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Garden Lifestyle

Fall: Time for the Gardener to be Grateful

Well, it is too cold to garden anymore this season.

  • Just-planted fall garlic bed. Although it will be cold for the next few months, this garlic will be sprouting and we'll have green garlic before we know it! Click on other pix to enlarge and read captions.
    Photo/Illustration: Susan Belsinger
  • Garlic is a fall-planted crop in most areas of the country. It takes from 7 to 9 months before it is ready to harvest. I like to grow both hard-and soft-neck varieties.
  • Separate each head into individual cloves when ready to plant.
  • Each clove that is planted will miraculously grow a whole bulb!
  • I am thankful that we have so many edible wild weeds--like this field cress-- in the backyard.
  • This aged stack of firewood recently piled on the backporch is a neccessity for which I am most grateful!
  • Although this bittersweet is an invasive plant, it sure makes a pretty autumn wreath.
  • Those green tomatoes that needed harvesting right before the frost make a great green tomato chutney.
  • Green cherry tomatoes combined with onions, shallot, raisins, apples, ginger and other spices make a tasty chutney to give as gifts.
  • Plants that spent the summer outside are now happily rewarding me with blooms indoors.
  • Thanksgiving cactus with timely blooms.
  • Three simple ingredients make a yummy Cranberry and Orange Relish. https://www.vegetablegardener.com/item/14535/cranberry-and-orange-relish-with-maple-syrup  

Well, it is too cold to garden anymore this season… last night it was 18 degrees F in my zone 7 garden. Pretty much, all of the plants that should have been harvested have been cut… before it frosted… it is too late now since everything has been frozen. Tender perennials have been brought indoors to winter over in the greenhouse. The garlic was finally planted a couple of weeks ago–a little later than usual–though it will do fine.

This gardener has moved indoors–now is the time to take care of the indoor projects that have piled up while we were outside–and also take some time to appreciate what we have accomplished.

I like to look at the jars lined up downstairs in the coldroom with jams and jellies, salsas and sauces that were preserved during the summer. It is a treasure trove of shining jars full of sunshine, which I will open throughout the months ahead. There are still things in the making. The herbs dried in baskets and hanging from the rafters need to be stripped and bottled and labeled. The infusions on the counter, which I shake daily, are still aging. I have hot chiles in apple cider vinegar, which I will make into shrub and fire cider vinegar–these will help me and those I love to keep healthy throughout the cold and flu season. Lovingly-dried calendula petals, infused in extra-virgin olive oil, will be made into a therapeutic salve for the skin. The elderberries, which have been infusing in alcohol will be used for a well-being tincture and a lovely libation. The red raspberries and vanilla bean will be strained from the white wine vinegar and bottled to give as gifts for favorite cooks and used to to dress salads this winter. Dried chiles will be ground into spice blends. I delight in creating these foods, libations and homemade remedies–not only are they delicious and taste good and help us to remain healthy–they are truly comfort foods.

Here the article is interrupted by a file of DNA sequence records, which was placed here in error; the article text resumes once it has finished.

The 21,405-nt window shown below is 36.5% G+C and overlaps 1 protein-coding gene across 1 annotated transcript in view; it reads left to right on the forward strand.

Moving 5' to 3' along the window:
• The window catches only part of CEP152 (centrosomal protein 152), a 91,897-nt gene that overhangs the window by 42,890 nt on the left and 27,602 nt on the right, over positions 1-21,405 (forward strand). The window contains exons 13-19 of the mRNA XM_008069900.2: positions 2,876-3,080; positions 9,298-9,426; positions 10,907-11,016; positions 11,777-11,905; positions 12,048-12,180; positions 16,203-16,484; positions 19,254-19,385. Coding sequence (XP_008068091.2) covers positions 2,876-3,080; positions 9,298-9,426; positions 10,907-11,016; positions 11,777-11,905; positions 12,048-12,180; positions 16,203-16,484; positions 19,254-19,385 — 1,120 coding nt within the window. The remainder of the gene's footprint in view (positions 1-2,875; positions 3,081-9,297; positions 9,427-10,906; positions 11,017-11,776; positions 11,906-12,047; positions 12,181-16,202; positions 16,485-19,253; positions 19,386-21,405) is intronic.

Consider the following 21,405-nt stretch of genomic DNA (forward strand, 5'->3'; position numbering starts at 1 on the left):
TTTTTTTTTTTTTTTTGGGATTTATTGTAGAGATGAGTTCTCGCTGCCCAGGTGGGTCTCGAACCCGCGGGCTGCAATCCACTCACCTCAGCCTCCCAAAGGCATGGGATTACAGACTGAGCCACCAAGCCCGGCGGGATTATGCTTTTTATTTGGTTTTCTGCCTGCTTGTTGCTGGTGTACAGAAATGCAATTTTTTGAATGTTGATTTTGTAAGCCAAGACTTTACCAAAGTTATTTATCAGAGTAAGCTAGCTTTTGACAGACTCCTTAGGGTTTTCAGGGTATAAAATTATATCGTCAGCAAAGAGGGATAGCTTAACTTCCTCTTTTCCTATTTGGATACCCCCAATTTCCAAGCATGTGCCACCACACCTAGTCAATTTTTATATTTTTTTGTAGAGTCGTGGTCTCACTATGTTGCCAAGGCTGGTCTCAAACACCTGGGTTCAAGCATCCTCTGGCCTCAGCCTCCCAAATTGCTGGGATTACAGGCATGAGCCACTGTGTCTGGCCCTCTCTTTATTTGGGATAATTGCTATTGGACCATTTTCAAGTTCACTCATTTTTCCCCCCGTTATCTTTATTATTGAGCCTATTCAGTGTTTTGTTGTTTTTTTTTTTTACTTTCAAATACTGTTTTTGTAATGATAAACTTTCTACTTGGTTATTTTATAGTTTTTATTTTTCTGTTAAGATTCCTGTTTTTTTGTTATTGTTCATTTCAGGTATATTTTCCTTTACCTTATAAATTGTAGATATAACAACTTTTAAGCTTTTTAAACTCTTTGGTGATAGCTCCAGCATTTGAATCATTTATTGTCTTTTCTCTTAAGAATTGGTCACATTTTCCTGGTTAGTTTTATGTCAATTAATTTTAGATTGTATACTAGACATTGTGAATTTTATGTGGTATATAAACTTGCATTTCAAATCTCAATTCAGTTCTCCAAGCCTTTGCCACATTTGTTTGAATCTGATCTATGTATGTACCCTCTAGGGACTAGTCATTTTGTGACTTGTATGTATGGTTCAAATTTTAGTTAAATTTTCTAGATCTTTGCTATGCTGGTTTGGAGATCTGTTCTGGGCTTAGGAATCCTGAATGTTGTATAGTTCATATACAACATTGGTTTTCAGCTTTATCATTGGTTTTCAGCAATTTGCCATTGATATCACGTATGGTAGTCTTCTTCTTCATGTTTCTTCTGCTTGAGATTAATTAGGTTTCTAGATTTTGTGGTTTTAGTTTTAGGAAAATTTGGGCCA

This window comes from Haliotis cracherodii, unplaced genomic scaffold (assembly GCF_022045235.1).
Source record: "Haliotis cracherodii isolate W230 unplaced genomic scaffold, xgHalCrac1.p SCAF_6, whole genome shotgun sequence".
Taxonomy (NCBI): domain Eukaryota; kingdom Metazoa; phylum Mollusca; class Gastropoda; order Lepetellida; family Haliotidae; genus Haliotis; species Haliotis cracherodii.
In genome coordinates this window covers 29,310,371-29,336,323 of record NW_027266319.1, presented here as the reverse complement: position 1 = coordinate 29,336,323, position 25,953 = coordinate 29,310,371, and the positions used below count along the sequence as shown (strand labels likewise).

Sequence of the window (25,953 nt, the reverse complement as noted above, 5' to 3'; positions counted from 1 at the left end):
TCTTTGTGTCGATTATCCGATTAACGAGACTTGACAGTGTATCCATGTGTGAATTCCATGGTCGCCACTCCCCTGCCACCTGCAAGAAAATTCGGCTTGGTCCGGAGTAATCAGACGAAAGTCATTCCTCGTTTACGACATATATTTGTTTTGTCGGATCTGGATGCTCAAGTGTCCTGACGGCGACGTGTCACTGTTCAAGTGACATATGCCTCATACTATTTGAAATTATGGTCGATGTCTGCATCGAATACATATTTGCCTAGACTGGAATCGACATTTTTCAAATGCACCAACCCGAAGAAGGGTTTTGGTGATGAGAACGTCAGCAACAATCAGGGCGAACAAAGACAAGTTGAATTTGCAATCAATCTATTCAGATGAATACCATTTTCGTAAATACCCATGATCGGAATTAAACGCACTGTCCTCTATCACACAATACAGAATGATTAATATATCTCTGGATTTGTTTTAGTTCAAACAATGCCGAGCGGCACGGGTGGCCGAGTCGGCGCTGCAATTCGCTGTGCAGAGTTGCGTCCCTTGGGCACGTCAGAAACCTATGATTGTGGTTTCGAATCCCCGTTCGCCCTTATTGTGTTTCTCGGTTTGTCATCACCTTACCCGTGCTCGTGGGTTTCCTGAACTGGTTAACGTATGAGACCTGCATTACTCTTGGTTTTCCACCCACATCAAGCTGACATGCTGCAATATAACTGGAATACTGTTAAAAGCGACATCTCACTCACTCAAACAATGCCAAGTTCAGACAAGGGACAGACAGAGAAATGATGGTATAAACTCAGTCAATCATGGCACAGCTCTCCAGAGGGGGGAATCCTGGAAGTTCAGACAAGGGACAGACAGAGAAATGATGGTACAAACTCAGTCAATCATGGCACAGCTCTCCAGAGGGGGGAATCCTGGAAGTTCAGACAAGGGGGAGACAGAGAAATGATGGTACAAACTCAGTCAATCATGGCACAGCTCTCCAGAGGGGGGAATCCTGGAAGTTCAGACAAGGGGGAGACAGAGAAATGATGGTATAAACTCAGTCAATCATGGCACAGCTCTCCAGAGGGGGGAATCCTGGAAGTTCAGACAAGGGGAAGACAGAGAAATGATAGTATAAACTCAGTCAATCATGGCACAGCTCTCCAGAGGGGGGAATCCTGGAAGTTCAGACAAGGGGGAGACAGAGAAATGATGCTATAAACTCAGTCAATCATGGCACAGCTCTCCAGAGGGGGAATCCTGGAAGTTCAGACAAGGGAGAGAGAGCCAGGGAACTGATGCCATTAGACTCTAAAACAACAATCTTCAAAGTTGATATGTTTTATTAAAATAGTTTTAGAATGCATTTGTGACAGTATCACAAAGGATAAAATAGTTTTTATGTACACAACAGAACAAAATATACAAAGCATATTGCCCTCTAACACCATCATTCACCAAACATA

This week, from coast to coast, folks are gathering together to celebrate Thanksgiving. This is a time to give thanks for what we have; traditionally it was a celebration of the harvest, for the bounty we have gathered and preserved to get us through the cold weather ahead. Certain foods are enjoyed by many across the country for this Thanksgiving Feast–the customary turkey, gravy, a starch or two and vegetables. Those down south might be having cornbread dressing, while up in New England, theirs will be an oyster stuffing. While mashed potatoes are often served with gravy, some prefer sweet potatoes, and those in the Central North might enjoy locally grown wild rice. My family, from the Mid-Atlantic wouldn’t think it was Thanksgiving without sauerkraut on the table… when I mentioned this to some Californians… they looked at me like I was crazy. There are some families who will eat the standard green bean casserole with mushroom soup, others will choose to eat what is in season: broccoli, Brussels sprouts or seasonal hardy greens. In the southern states, there will be many a table serving up a mess o’ greens with pot likker.

Whatever you eat, let us give thanks for the joy of gardening and the food we grow–and the food that the farmers provide for us.

Although cranberries are not local to many states, since they are mainly cultivated in bogs in Massachusetts, and some in Rhode Island, New Jersey, Washington, Oregon and Wisconsin, they are a part of many Thanksgiving meals throughout America. Cranberries are at their peak in November and will keep in the refrigerator for about two months and can be frozen. Did you know that Native Americans pounded cranberries and combined them with nuts, jerked meat and fat to create pemmican? I do not prefer the quivering jelly-like cranberry condiment dumped out of a can. Homemade relish is easy to prepare and far superior in flavor.

My mother-in-law, Marguerite Sargent, used to make cranberry relish every Thanksgiving, and I enjoyed it because it was a tart-sweet counterpoint to the heavy meal. She found the recipe in the newspaper many decades ago and I have the original clipping, a little, yellowed square of about two-inches. I have changed the recipe a bit, using maple syrup rather than sugar and omitting the raisins; there are just three ingredients, it is simple to make and is better made a day or two ahead. Try it–you’ll like it: Cranberry and Orange Relish with Maple Syrup.

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